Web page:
Department of Pediatrics and Child Health, Kurume University School of Medicine, Kurume, Japan.

Purpose: Pathogenic MEFV variants cause pyrin-associated autoinflammatory diseases (PAADs), which include familial Mediterranean fever (FMF), FMF-like disease, and pyrin-associated autoinflammation with neutrophilic dermatosis (PAAND). The diagnosis of PAADs is established by clinical phenotypic and genetic analyses. However, the pathogenicity of most MEFV variants remains controversial, as they have not been functionally evaluated. This study aimed to establish and validate a new functional assay to evaluate the pathogenicity of MEFV variants.

Methods: We transfected THP-1 monocytes with 32 MEFV variants and analyzed their effects on cell death with or without stimulation with Clostridium difficile toxin A (TcdA) or UCN-01. These variants were classified using hierarchical cluster analysis. Macrophages were obtained from three healthy controls and two patients with a novel homozygous MEFV variant, for comparison of IL-1β secretion using a cell-based assay and a novel THP-1-based assay.

Results: Disease-associated MEFV variants induced variable degrees of spontaneous or TcdA/UCN-01-induced cell death in THP-1. Cell death was caspase-1 dependent and was accompanied by ASC speck formation and IL-1β secretion, indicating that pathogenic MEFV variants induced abnormal pyrin inflammasome activation and subsequent pyroptotic cell deaths in this assay. The MEFV variants (n = 32) exhibiting distinct response signatures were classified into 6 clusters, which showed a good correlation with the clinical phenotypes. Regarding the pathogenicity of MEFV variants, the results were consistent between the cell-based assay and the THP-1-based assay.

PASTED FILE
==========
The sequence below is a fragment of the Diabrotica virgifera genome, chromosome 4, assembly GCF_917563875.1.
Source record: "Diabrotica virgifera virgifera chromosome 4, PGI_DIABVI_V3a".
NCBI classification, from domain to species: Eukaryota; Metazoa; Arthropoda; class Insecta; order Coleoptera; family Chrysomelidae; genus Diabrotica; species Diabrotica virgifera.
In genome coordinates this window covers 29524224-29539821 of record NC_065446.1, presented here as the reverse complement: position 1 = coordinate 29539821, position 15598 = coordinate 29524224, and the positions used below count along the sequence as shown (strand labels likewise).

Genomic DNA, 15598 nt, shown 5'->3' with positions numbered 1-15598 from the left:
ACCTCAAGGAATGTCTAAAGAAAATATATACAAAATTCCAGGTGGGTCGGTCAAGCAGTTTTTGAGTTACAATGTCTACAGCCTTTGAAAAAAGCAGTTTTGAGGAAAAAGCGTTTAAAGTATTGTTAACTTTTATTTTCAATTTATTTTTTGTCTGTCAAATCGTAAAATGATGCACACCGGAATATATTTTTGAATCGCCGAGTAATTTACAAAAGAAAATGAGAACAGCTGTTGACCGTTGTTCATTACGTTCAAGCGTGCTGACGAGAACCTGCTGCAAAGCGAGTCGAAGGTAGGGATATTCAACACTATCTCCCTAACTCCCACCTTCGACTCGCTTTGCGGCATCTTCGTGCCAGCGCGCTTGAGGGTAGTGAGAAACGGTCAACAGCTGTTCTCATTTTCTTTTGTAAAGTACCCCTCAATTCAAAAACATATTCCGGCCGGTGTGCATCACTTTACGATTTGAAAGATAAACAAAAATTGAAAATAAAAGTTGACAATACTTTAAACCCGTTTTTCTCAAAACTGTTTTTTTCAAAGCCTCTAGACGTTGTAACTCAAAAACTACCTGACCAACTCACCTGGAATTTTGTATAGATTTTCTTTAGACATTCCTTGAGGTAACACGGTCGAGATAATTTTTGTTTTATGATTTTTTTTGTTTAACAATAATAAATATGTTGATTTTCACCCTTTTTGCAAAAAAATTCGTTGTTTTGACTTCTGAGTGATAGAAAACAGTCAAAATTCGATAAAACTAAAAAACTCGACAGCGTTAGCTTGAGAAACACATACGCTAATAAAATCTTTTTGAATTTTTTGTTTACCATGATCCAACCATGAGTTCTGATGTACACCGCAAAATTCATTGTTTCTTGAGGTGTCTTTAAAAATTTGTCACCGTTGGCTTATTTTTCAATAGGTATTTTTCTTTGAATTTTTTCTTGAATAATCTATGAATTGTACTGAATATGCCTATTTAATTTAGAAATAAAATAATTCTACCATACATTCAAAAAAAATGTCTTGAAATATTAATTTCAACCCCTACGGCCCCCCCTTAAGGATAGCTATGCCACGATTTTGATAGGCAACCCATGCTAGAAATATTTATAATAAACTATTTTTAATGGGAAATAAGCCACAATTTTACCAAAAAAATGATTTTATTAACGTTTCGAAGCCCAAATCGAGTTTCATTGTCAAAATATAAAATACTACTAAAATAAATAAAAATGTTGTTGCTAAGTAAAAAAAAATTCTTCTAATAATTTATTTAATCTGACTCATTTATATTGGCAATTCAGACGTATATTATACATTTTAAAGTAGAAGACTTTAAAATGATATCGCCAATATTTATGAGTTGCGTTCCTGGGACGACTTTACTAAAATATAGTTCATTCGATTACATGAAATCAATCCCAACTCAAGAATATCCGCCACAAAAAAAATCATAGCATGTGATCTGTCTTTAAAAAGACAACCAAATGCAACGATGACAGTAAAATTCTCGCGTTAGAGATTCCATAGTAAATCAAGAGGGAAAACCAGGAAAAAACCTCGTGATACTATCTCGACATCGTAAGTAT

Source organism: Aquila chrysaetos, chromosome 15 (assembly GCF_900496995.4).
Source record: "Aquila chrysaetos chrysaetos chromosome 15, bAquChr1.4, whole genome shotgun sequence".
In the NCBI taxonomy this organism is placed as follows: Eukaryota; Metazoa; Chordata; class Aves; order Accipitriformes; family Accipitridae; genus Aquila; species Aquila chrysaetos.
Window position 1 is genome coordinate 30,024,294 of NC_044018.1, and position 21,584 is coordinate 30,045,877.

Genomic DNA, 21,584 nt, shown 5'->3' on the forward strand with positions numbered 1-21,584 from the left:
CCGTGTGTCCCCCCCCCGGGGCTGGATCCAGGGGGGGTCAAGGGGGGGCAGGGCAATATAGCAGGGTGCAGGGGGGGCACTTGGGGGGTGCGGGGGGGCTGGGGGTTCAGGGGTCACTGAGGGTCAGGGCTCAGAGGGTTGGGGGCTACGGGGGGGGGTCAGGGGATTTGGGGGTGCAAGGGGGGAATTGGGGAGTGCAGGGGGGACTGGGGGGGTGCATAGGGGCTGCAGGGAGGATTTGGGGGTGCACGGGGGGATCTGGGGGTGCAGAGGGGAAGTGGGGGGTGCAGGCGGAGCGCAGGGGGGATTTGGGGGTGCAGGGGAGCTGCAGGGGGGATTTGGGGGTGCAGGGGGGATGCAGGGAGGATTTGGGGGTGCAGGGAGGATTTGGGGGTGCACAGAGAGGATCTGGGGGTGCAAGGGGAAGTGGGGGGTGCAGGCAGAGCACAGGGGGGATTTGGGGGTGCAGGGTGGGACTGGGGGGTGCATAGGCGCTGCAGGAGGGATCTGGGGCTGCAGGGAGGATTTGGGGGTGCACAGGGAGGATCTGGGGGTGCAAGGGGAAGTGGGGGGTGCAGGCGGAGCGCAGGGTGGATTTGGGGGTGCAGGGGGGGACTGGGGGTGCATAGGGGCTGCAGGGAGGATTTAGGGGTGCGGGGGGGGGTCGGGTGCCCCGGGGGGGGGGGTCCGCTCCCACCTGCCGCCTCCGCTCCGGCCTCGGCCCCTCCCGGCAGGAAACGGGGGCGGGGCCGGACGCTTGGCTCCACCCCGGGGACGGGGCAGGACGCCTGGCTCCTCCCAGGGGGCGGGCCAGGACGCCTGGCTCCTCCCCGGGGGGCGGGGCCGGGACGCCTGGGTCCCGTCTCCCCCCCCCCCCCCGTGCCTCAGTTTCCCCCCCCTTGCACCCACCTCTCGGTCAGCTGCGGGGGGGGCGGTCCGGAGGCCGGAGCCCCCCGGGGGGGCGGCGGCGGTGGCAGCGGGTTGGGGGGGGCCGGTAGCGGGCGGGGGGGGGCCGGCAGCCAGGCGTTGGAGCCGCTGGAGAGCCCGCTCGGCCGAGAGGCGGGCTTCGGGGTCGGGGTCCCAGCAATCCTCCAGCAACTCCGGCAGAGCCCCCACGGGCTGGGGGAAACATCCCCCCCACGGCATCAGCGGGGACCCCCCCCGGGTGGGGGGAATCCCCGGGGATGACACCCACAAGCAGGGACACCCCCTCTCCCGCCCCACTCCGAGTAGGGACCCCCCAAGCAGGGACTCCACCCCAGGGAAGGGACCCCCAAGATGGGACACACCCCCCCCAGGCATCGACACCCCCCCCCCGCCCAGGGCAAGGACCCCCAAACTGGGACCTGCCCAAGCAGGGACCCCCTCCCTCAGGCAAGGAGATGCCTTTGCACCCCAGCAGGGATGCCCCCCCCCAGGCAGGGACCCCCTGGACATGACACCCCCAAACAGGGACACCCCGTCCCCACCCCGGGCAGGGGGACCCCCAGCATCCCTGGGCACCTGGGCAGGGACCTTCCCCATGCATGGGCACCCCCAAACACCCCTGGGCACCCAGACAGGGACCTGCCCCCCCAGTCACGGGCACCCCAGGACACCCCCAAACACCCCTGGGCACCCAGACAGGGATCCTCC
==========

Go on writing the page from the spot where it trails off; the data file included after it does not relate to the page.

Conclusion: Our assay facilitates a rapid and comprehensive assessment of the pathogenicity of MEFV variants and contributes to a refined definition of PAAD subtypes.
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http://dx.doi.org/10.1007/s10875-021-01021-7DOI Listing
August 2021

A novel mutation in early-onset sarcoidosis/Blau syndrome: an association with Propionibacterium acnes.

Pediatr Rheumatol Online J 2021 Feb 18;19(1):18. Epub 2021 Feb 18.

Department of Pediatrics, Yamaguchi University Graduate School of Medicine, 1-1-1 Minamikogushi, 755-8505, Ube, Yamaguchi, Japan.

Background: Early-onset sarcoidosis (EOS) and Blau syndrome (BS) are systemic inflammatory granulomatous diseases without visible pulmonary involvement, and are distinguishable from their sporadic and familial forms. The diseases are characterized by a triad of skin rashes, symmetrical polyarthritis, and recurrent uveitis. The most common morbidity is ocular involvement, which is usually refractory to conventional treatment. A gain-of-function mutation in the nucleotide-binding oligomerization domain-containing protein 2 (NOD2) gene has been demonstrated in this disease; however, little is known about the relationship between the activation of NOD2 and the pathophysiology of EOS/BS. Here we describe EOS/BS with a novel mutation in the NOD2 gene, as well as detection of Propionibacterium acnes (P. acnes) in the granulomatous inflammation.